In both respects, however, these observers would be wrong. The chants were a big deal. And the protests, while not entirely unprecedented, were nevertheless a sharp break from the norm. Because, for the first time in recent memory, Iraqis weren’t demanding their rights under the banner of any specific religious or ethnic group, but their rights as Iraqi citizens. And they weren’t demanding privileges—they were demanding the fall of a system that has worked to keep them apart, and that has been feeding into the pockets of corrupt elites to the detriment of ordinary citizens.
To understand why this embrace of nationality is so important, however, a look into the recent past is necessary. Under Iraq’s current model of ethno-sectarian balancing [paywall], established after the United States-led invasion of 2003, coalition governments hand out ministerial positions and budgets according to the proportion of the country’s sectarian populations—Shiite or Sunni Muslim Arabs, and Kurds. This has led to staggering corruption in which the elite’s control over government ministries, major enterprises, and media has actively worked to maintain the status quo. Spawned in the aftermath foreign occupation, this form of governance has benefitted few and served as little more than a failed attempt for perpetual ceasefire, rather than a sustainable system of government meeting the needs of the Iraqi people.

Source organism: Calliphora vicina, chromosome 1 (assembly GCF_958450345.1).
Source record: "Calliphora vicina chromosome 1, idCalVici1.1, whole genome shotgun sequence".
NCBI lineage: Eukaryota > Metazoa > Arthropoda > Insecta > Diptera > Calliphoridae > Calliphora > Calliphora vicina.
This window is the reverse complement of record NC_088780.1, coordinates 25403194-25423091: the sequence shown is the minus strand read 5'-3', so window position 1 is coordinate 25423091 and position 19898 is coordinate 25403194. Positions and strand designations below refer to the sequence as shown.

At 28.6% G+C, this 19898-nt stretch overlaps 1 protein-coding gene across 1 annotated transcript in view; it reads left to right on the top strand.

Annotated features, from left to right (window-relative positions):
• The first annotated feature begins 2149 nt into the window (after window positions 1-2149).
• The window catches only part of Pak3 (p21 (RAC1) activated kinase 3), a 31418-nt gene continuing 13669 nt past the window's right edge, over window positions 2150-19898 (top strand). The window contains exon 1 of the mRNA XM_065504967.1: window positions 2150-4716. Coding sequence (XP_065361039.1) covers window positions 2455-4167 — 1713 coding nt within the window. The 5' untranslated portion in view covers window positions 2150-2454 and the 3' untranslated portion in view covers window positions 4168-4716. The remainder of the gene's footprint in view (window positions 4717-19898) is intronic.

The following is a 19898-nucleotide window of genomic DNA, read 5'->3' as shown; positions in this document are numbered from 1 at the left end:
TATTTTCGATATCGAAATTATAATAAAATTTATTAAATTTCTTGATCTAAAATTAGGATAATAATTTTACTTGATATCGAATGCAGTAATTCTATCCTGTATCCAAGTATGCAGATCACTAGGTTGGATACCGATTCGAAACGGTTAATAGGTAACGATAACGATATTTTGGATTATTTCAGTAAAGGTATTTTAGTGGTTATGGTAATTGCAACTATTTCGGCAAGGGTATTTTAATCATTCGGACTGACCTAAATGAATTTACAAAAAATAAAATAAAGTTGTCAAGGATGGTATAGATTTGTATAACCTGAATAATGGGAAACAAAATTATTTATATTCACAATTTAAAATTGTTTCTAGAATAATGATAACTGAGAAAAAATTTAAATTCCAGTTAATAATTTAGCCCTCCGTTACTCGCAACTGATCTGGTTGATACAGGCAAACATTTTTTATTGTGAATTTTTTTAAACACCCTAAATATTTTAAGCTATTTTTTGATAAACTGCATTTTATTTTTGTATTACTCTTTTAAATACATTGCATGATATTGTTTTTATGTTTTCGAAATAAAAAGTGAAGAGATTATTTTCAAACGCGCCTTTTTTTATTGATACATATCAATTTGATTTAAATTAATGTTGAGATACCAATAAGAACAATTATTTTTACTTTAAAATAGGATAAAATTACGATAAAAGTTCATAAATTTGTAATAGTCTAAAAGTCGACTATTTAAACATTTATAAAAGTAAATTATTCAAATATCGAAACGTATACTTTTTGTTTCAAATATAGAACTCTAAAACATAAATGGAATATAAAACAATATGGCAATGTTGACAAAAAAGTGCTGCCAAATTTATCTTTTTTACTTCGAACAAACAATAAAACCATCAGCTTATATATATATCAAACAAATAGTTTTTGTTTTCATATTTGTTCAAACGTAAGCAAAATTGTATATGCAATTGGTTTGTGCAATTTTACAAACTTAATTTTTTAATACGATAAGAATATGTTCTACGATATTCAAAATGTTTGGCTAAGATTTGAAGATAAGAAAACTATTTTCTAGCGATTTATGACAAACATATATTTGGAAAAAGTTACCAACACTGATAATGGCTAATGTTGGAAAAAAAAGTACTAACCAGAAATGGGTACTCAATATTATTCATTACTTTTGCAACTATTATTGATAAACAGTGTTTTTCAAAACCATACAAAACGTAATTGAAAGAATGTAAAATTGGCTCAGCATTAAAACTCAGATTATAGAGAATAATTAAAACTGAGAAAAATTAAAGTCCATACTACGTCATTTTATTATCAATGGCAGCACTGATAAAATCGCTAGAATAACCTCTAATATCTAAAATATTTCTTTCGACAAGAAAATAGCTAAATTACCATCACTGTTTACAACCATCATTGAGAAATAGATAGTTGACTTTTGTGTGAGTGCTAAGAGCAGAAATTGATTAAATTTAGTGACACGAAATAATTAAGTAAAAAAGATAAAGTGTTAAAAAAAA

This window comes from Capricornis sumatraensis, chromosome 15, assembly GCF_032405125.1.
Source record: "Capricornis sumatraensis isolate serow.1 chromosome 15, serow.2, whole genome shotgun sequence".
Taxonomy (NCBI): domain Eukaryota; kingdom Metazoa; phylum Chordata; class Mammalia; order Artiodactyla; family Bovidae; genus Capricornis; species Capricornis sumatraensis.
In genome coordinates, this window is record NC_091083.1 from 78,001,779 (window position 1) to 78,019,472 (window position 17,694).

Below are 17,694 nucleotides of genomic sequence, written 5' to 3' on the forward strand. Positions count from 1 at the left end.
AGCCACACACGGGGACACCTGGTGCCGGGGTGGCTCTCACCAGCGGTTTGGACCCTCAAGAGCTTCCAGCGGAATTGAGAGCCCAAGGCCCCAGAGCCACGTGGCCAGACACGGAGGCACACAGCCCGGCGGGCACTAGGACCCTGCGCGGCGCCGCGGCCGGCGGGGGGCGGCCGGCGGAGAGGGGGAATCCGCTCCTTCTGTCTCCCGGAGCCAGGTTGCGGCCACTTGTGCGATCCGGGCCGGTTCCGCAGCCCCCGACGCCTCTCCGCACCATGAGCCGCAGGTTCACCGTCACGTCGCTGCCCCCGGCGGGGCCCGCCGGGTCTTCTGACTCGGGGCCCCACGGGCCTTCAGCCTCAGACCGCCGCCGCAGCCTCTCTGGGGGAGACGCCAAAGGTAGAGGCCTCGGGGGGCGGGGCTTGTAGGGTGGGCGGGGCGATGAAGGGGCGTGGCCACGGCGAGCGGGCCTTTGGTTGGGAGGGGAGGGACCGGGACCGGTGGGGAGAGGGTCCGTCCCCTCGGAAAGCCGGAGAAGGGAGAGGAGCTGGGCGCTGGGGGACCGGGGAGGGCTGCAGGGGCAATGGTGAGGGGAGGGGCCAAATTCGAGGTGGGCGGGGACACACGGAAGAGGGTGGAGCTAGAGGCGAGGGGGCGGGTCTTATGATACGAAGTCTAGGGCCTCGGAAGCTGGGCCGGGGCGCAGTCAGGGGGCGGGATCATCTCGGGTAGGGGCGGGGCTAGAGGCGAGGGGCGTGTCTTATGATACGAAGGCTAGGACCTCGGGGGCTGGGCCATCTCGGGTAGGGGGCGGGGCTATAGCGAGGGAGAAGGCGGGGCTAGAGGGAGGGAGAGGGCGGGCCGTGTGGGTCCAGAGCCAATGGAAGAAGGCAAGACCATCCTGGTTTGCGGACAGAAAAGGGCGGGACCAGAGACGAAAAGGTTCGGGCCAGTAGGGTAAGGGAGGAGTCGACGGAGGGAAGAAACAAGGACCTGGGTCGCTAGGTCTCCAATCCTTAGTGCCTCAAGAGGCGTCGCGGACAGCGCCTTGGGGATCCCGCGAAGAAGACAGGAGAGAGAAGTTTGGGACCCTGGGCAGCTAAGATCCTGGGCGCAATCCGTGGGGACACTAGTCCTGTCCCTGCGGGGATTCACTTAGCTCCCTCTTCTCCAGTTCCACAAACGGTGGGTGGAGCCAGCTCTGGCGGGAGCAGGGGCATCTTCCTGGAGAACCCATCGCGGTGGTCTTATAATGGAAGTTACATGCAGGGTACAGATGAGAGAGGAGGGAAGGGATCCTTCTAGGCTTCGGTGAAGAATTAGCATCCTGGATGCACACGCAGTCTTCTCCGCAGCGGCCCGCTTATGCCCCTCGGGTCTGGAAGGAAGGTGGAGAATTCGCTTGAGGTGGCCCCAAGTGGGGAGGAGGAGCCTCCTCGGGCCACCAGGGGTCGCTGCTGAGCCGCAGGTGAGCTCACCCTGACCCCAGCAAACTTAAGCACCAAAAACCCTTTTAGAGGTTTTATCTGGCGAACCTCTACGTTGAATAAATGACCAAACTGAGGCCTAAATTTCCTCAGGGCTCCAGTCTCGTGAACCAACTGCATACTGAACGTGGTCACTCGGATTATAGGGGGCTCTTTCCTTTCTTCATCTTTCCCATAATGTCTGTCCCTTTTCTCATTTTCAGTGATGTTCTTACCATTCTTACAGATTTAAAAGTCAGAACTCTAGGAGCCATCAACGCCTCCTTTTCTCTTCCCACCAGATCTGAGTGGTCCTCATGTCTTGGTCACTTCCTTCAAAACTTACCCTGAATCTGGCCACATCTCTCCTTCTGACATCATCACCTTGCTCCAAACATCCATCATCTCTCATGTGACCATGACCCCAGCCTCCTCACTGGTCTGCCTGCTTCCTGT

Corruption and sectarian favoritism in the public sector have played a major role in entrenching sectarian division among Iraqis and have led to rampant unemployment and lack of access to basic services. Transparency International ranks Iraq as the 18th most corrupt country in the world; according to official figures cited in a report from the Telegraph, since 2004, a remarkable $450 billion in public funds have been unaccounted for. Meanwhile, about a quarter of the country’s young population is unemployed, while access to clean water and electricity is unreliable at best.